The second function of a research proposal is to explain how you intend to accomplish this. You will give a brief summary of the methods and techniques that you intend to employ, and list the materials that you will need to do so.
The final point of a research proposal is to explain why this project should be done. Here, you will discuss the important or relevance of this study. Basically, in this portion of your proposal you’ll answer the question, “so what?”
Now that you know the aim of a research proposal, you can begin to prepare to write one.
Step-By-Step Guide to Creating a Research Proposal
1. Narrow down the subject area.
Before you go into your project in any sort of depth, you’ll need a fairly good idea of what your project’s focus will be. In order to narrow this down, you should consider a few different angles.
First, ask yourself what you’re interested in. You will be more likely to feel engaged and passionate about a project that is genuinely interesting to you, so take some time to carefully consider the areas of science that you find the most fascinating. Even if they don’t seem particularly well-suited to a science fair project at first, you never know what you might be able to come up with through some collaboration with mentors or through some background research. Keep a running list of areas of science that sincerely fascinate you.
Next, consider any specialized labs or equipment to which you might have access. Does your best friend’s mother work in a lab with highly specialized tools? Does your school have a state-of-the-art wind tunnel or fully equipped greenhouse? These are all possible resources you can utilize if you want your project to truly stand out. Of course, it’s completely possible to choose a project that shines on its own without any specialized equipment, but if you’re looking for every boost you might get, having access to specialized technology can be a great advantage to make your project truly unique.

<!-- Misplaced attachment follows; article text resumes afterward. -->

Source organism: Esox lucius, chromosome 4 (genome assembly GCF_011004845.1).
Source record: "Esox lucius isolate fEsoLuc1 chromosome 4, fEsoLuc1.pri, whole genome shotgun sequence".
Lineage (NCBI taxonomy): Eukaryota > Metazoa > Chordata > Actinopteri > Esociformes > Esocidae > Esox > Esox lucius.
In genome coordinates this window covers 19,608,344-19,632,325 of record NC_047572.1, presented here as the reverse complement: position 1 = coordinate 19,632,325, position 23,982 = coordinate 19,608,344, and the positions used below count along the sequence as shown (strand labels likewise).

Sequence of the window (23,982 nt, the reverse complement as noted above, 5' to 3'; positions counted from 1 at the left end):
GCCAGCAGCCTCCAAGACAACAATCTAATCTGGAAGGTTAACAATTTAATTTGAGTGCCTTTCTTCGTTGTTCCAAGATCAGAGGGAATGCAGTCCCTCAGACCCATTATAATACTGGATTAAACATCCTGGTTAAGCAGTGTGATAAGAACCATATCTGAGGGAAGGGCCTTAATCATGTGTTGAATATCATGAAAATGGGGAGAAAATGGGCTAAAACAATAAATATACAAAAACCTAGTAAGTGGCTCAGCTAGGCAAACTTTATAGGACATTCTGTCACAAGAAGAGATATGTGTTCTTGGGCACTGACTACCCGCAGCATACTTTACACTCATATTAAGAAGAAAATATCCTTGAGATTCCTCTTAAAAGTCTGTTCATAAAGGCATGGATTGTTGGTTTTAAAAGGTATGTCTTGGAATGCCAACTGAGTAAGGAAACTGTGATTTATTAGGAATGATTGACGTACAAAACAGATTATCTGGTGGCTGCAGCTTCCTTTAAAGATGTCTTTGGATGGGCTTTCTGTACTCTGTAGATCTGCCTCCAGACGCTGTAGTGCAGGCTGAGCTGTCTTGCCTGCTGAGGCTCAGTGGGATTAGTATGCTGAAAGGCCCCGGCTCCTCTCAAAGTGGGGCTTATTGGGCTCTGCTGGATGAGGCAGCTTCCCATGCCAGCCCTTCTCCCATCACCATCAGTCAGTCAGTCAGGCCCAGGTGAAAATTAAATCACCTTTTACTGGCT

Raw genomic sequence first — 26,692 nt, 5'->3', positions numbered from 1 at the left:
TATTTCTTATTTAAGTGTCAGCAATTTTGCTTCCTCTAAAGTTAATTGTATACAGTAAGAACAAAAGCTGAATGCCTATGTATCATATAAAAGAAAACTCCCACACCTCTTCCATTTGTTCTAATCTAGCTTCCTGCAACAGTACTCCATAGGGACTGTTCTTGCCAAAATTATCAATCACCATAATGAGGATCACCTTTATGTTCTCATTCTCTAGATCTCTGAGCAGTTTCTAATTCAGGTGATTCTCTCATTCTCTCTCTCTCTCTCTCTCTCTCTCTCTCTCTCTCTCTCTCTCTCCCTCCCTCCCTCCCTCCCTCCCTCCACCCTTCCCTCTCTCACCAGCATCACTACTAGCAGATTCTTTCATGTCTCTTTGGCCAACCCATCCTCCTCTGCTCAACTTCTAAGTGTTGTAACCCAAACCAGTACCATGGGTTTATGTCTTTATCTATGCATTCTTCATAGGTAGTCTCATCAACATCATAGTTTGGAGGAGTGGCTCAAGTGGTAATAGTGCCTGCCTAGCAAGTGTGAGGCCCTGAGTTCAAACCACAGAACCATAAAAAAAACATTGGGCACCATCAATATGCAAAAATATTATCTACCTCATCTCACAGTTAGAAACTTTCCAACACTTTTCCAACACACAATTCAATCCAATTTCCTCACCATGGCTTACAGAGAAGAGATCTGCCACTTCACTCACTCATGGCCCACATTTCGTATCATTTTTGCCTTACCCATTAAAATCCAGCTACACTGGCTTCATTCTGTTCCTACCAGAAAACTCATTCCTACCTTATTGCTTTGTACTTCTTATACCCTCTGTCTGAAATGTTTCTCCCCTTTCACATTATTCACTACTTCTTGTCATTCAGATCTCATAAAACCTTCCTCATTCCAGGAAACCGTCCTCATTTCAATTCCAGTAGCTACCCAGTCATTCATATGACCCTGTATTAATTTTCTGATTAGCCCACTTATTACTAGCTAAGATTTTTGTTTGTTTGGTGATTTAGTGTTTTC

Finally, consider if you know a teacher or other professional who might be willing to mentor you. You can also seek out a mentor specifically if you can’t think of anyone obvious. Having a mentor in your field will provide you with invaluable insight into practice and past research in the field.
In the ideal world, you would find a project that maximizes all of your resources, including your interests, access to equipment, and an enthusiastic mentor. Don’t worry if you can’t secure all three, though. Plenty of science fair participants go on to do quite well relying on only their own dogged determination and commitment to their subject matter.
2. Decide How Your Experiment Will Be Done
If you have a mentor, teacher, or adviser willing to consult with you, schedule a time to sit down with them and discuss what you’d like to do. If you can’t find someone more experienced than you, even discussing your ideas with a trusted classmate, parent, or older sibling is a good idea. Sometimes the outside perspective will help to fine-tune your design or identify areas for improvement.
You should also begin some research at this stage to learn how similar projects have been conducted in the past. Use the results and limitations from these experiments to help guide your own experimental design.
As you do so, keep in mind any limiting factors. Remember to consider what equipment you have at your disposal, the time commitment you’re able to make, and the materials that you’ll need to acquire.
In addition, be sure to check the rules of the specific science fairs you’ll be attending. Some have strict regulations designed to keep you safe, like limiting the ways in which potentially hazardous chemicals can be used. Other rules are designed to keep the environment safe, like placing restrictions on how you dispose of foreign substances or non-native species. There are also ethical rules that govern the use of human participants or vertebrate animals in your studies. Make sure to check which rules govern the fair in which you’re participating and how they might impact your ideas before you put any more thought into your project.